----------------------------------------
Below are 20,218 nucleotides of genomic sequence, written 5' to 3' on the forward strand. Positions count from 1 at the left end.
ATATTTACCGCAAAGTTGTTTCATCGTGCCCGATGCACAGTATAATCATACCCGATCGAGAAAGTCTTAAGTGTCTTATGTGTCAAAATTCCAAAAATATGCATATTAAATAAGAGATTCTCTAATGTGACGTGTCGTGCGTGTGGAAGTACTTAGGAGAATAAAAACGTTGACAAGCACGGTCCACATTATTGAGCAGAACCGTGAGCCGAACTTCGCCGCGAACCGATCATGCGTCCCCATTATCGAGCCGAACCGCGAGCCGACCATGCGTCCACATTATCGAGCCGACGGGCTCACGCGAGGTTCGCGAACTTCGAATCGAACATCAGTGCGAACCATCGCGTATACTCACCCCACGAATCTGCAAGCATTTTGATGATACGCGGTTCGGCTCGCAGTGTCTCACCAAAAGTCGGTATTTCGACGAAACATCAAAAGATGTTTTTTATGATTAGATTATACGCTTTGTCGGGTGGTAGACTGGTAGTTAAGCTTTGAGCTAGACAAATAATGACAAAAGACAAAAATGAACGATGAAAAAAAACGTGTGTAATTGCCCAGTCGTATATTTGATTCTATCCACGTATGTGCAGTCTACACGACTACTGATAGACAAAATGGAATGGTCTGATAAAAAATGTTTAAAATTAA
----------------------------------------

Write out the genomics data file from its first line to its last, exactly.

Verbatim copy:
Below are 20,218 nucleotides of genomic sequence, written 5' to 3' on the forward strand. Positions count from 1 at the left end.
ATATTTACCGCAAAGTTGTTTCATCGTGCCCGATGCACAGTATAATCATACCCGATCGAGAAAGTCTTAAGTGTCTTATGTGTCAAAATTCCAAAAATATGCATATTAAATAAGAGATTCTCTAATGTGACGTGTCGTGCGTGTGGAAGTACTTAGGAGAATAAAAACGTTGACAAGCACGGTCCACATTATTGAGCAGAACCGTGAGCCGAACTTCGCCGCGAACCGATCATGCGTCCCCATTATCGAGCCGAACCGCGAGCCGACCATGCGTCCACATTATCGAGCCGACGGGCTCACGCGAGGTTCGCGAACTTCGAATCGAACATCAGTGCGAACCATCGCGTATACTCACCCCACGAATCTGCAAGCATTTTGATGATACGCGGTTCGGCTCGCAGTGTCTCACCAAAAGTCGGTATTTCGACGAAACATCAAAAGATGTTTTTTATGATTAGATTATACGCTTTGTCGGGTGGTAGACTGGTAGTTAAGCTTTGAGCTAGACAAATAATGACAAAAGACAAAAATGAACGATGAAAAAAAACGTGTGTAATTGCCCAGTCGTATATTTGATTCTATCCACGTATGTGCAGTCTACACGACTACTGATAGACAAAATGGAATGGTCTGATAAAAAATGTTTAAAATTAA